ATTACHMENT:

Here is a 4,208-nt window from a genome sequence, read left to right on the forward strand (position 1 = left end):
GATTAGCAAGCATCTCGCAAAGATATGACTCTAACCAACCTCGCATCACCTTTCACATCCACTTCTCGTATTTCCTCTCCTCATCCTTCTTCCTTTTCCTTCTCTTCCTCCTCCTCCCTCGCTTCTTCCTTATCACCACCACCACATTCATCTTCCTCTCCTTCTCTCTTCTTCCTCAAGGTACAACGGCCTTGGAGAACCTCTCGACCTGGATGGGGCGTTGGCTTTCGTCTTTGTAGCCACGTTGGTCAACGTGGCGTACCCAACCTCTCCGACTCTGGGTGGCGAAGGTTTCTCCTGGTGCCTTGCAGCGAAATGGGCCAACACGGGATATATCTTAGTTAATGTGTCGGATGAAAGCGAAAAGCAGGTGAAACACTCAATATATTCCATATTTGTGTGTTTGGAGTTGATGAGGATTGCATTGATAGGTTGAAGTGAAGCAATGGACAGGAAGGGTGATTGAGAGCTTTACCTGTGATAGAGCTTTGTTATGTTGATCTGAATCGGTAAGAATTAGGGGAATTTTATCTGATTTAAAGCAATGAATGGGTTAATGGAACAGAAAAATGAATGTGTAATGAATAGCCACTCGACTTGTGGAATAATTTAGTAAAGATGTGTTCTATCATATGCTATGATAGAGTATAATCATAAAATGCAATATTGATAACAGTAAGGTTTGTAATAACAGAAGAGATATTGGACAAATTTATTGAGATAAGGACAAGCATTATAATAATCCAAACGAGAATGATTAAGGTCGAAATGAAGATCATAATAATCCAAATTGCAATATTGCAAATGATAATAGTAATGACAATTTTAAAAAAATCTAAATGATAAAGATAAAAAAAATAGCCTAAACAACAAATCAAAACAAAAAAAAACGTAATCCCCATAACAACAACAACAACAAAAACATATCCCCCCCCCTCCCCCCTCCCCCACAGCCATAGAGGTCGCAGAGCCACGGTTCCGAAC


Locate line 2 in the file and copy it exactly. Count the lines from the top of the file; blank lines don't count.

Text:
GATTAGCAAGCATCTCGCAAAGATATGACTCTAACCAACCTCGCATCACCTTTCACATCCACTTCTCGTATTTCCTCTCCTCATCCTTCTTCCTTTTCCTTCTCTTCCTCCTCCTCCCTCGCTTCTTCCTTATCACCACCACCACATTCATCTTCCTCTCCTTCTCTCTTCTTCCTCAAGGTACAACGGCCTTGGAGAACCTCTCGACCTGGATGGGGCGTTGGCTTTCGTCTTTGTAGCCACGTTGGTCAACGTGGCGTACCCAACCTCTCCGACTCTGGGTGGCGAAGGTTTCTCCTGGTGCCTTGCAGCGAAATGGGCCAACACGGGATATATCTTAGTTAATGTGTCGGATGAAAGCGAAAAGCAGGTGAAACACTCAATATATTCCATATTTGTGTGTTTGGAGTTGATGAGGATTGCATTGATAGGTTGAAGTGAAGCAATGGACAGGAAGGGTGATTGAGAGCTTTACCTGTGATAGAGCTTTGTTATGTTGATCTGAATCGGTAAGAATTAGGGGAATTTTATCTGATTTAAAGCAATGAATGGGTTAATGGAACAGAAAAATGAATGTGTAATGAATAGCCACTCGACTTGTGGAATAATTTAGTAAAGATGTGTTCTATCATATGCTATGATAGAGTATAATCATAAAATGCAATATTGATAACAGTAAGGTTTGTAATAACAGAAGAGATATTGGACAAATTTATTGAGATAAGGACAAGCATTATAATAATCCAAACGAGAATGATTAAGGTCGAAATGAAGATCATAATAATCCAAATTGCAATATTGCAAATGATAATAGTAATGACAATTTTAAAAAAATCTAAATGATAAAGATAAAAAAAATAGCCTAAACAACAAATCAAAACAAAAAAAAACGTAATCCCCATAACAACAACAACAACAAAAACATATCCCCCCCCCTCCCCCCTCCCCCACAGCCATAGAGGTCGCAGAGCCACGGTTCCGAAC